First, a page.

Q. On a brochure for high school students a quotation praises the info on a career-search website. The source is “High school student.” My coworker says the name of the student and his school must be identified. May quotations be manufactured for marketing material? Or must quotations be attributed to real people? I say student privacy is a concern.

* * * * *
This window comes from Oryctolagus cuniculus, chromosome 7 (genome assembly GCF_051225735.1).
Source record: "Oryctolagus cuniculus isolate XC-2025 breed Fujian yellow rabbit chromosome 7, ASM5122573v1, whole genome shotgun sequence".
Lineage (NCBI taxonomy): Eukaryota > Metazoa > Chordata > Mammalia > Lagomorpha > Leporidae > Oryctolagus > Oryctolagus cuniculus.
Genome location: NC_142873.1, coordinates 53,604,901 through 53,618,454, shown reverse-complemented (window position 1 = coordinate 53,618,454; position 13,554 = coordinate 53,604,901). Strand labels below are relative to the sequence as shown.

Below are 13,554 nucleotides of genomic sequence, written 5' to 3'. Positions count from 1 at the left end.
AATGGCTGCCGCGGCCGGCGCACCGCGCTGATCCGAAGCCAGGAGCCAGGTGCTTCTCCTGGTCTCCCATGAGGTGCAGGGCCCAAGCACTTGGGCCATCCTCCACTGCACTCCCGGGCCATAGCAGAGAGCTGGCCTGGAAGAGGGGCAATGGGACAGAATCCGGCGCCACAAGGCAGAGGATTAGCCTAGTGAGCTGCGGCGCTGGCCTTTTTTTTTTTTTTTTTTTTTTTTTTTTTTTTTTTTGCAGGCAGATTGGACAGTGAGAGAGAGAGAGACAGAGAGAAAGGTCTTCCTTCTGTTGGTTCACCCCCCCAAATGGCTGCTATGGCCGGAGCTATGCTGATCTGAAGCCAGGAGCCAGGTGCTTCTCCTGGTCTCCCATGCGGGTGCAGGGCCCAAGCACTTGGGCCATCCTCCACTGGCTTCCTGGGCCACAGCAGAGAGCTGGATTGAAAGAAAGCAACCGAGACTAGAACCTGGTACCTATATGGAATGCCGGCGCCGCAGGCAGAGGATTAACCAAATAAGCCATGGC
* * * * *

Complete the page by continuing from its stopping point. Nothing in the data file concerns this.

A. Quotations may be manufactured for marketing material, as long as they are identified as fictional. You see this on TV when the small type says “Dramatization”—which means “We’re making this up.” You have probably also seen quotations attributed to speakers whose surnames were omitted (Sarah O., Springfield Community High), or where the small type said “Names have been changed for the sake of privacy.” An attorney who specializes in privacy issues can help. Putting “Fictional high school student” after your quotes would make your brochure look pretty lame.